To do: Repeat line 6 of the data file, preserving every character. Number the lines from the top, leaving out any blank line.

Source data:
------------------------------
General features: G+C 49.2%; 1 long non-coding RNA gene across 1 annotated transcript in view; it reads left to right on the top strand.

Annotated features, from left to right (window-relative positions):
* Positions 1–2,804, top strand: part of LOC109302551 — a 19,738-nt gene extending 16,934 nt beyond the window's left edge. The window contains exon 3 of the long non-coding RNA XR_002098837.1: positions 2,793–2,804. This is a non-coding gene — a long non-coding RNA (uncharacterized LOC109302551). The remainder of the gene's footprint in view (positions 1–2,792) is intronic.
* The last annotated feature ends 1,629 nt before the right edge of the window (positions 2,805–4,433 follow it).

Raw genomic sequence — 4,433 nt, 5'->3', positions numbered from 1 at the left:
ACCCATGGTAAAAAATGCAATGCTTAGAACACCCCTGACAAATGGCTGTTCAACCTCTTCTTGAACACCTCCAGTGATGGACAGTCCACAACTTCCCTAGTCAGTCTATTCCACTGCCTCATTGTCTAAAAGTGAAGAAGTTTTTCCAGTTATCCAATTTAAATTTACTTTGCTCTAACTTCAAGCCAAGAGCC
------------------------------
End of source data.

ACCCATGGTAAAAAATGCAATGCTTAGAACACCCCTGACAAATGGCTGTTCAACCTCTTCTTGAACACCTCCAGTGATGGACAGTCCACAACTTCCCTAGTCAGTCTATTCCACTGCCTCATTGTCTAAAAGTGAAGAAGTTTTTCCAGTTATCCAATTTAAATTTACTTTGCTCTAACTTCAAGCCAAGAGCC